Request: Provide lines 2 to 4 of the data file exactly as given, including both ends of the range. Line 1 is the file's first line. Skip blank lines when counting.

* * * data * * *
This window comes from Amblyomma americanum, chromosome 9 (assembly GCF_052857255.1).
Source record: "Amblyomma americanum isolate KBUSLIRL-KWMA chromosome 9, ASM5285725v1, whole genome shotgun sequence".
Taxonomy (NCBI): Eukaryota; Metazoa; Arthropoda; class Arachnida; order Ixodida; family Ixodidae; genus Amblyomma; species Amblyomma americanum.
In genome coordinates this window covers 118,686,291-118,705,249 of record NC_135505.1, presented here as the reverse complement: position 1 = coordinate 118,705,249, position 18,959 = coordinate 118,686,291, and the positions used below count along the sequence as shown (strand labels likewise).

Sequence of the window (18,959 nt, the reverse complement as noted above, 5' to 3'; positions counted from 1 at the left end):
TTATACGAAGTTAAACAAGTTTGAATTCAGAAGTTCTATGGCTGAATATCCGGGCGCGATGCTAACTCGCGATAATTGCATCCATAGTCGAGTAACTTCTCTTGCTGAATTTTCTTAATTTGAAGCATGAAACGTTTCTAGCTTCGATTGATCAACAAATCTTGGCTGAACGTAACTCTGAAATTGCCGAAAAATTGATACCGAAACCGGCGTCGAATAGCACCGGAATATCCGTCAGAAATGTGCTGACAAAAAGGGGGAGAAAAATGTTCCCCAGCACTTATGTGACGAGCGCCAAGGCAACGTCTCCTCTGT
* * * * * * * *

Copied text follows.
Source record: "Amblyomma americanum isolate KBUSLIRL-KWMA chromosome 9, ASM5285725v1, whole genome shotgun sequence".
Taxonomy (NCBI): Eukaryota; Metazoa; Arthropoda; class Arachnida; order Ixodida; family Ixodidae; genus Amblyomma; species Amblyomma americanum.
In genome coordinates this window covers 118,686,291-118,705,249 of record NC_135505.1, presented here as the reverse complement: position 1 = coordinate 118,705,249, position 18,959 = coordinate 118,686,291, and the positions used below count along the sequence as shown (strand labels likewise).